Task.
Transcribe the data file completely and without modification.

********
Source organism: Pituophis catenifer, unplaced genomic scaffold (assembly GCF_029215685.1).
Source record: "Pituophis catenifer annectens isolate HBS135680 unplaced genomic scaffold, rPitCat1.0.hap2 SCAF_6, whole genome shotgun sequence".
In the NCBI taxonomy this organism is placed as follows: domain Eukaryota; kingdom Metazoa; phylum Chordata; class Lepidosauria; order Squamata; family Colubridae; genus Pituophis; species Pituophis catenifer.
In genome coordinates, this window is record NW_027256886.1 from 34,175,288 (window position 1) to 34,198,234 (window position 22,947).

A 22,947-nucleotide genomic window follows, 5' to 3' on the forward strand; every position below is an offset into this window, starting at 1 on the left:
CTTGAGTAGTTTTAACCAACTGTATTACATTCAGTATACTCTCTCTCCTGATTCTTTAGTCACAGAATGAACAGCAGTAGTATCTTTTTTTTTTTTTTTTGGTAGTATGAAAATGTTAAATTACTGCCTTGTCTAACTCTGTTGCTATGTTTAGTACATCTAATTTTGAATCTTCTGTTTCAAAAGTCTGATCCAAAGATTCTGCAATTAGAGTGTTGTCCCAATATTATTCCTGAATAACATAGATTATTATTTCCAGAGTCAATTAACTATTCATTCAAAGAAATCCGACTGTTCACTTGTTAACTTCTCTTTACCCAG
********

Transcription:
Source organism: Pituophis catenifer, unplaced genomic scaffold (assembly GCF_029215685.1).
Source record: "Pituophis catenifer annectens isolate HBS135680 unplaced genomic scaffold, rPitCat1.0.hap2 SCAF_6, whole genome shotgun sequence".
In the NCBI taxonomy this organism is placed as follows: domain Eukaryota; kingdom Metazoa; phylum Chordata; class Lepidosauria; order Squamata; family Colubridae; genus Pituophis; species Pituophis catenifer.
In genome coordinates, this window is record NW_027256886.1 from 34,175,288 (window position 1) to 34,198,234 (window position 22,947).

A 22,947-nucleotide genomic window follows, 5' to 3' on the forward strand; every position below is an offset into this window, starting at 1 on the left:
CTTGAGTAGTTTTAACCAACTGTATTACATTCAGTATACTCTCTCTCCTGATTCTTTAGTCACAGAATGAACAGCAGTAGTATCTTTTTTTTTTTTTTTTGGTAGTATGAAAATGTTAAATTACTGCCTTGTCTAACTCTGTTGCTATGTTTAGTACATCTAATTTTGAATCTTCTGTTTCAAAAGTCTGATCCAAAGATTCTGCAATTAGAGTGTTGTCCCAATATTATTCCTGAATAACATAGATTATTATTTCCAGAGTCAATTAACTATTCATTCAAAGAAATCCGACTGTTCACTTGTTAACTTCTCTTTACCCAG